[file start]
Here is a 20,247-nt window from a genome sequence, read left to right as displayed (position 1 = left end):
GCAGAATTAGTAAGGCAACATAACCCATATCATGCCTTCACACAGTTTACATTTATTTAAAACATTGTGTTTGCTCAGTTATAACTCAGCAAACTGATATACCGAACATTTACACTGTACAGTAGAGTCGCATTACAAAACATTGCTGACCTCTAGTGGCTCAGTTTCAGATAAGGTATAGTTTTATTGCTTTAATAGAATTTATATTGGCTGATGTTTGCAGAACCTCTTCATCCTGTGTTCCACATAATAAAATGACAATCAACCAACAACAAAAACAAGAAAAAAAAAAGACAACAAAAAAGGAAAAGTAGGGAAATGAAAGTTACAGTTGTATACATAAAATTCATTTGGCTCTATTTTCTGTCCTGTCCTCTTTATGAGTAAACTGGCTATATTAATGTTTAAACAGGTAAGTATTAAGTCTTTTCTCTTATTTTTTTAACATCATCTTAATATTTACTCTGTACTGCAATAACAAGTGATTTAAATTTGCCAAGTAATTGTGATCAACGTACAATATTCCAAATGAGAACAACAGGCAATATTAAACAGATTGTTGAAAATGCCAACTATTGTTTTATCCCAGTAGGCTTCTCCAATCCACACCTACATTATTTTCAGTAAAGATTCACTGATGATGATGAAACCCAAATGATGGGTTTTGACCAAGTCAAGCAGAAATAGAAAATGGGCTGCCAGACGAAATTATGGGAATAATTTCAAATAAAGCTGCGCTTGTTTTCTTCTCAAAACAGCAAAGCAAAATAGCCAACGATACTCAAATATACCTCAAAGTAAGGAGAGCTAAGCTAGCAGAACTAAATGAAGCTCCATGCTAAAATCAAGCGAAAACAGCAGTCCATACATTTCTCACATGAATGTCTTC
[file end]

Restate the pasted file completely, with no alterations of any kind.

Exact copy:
Here is a 20,247-nt window from a genome sequence, read left to right as displayed (position 1 = left end):
GCAGAATTAGTAAGGCAACATAACCCATATCATGCCTTCACACAGTTTACATTTATTTAAAACATTGTGTTTGCTCAGTTATAACTCAGCAAACTGATATACCGAACATTTACACTGTACAGTAGAGTCGCATTACAAAACATTGCTGACCTCTAGTGGCTCAGTTTCAGATAAGGTATAGTTTTATTGCTTTAATAGAATTTATATTGGCTGATGTTTGCAGAACCTCTTCATCCTGTGTTCCACATAATAAAATGACAATCAACCAACAACAAAAACAAGAAAAAAAAAAGACAACAAAAAAGGAAAAGTAGGGAAATGAAAGTTACAGTTGTATACATAAAATTCATTTGGCTCTATTTTCTGTCCTGTCCTCTTTATGAGTAAACTGGCTATATTAATGTTTAAACAGGTAAGTATTAAGTCTTTTCTCTTATTTTTTTAACATCATCTTAATATTTACTCTGTACTGCAATAACAAGTGATTTAAATTTGCCAAGTAATTGTGATCAACGTACAATATTCCAAATGAGAACAACAGGCAATATTAAACAGATTGTTGAAAATGCCAACTATTGTTTTATCCCAGTAGGCTTCTCCAATCCACACCTACATTATTTTCAGTAAAGATTCACTGATGATGATGAAACCCAAATGATGGGTTTTGACCAAGTCAAGCAGAAATAGAAAATGGGCTGCCAGACGAAATTATGGGAATAATTTCAAATAAAGCTGCGCTTGTTTTCTTCTCAAAACAGCAAAGCAAAATAGCCAACGATACTCAAATATACCTCAAAGTAAGGAGAGCTAAGCTAGCAGAACTAAATGAAGCTCCATGCTAAAATCAAGCGAAAACAGCAGTCCATACATTTCTCACATGAATGTCTTC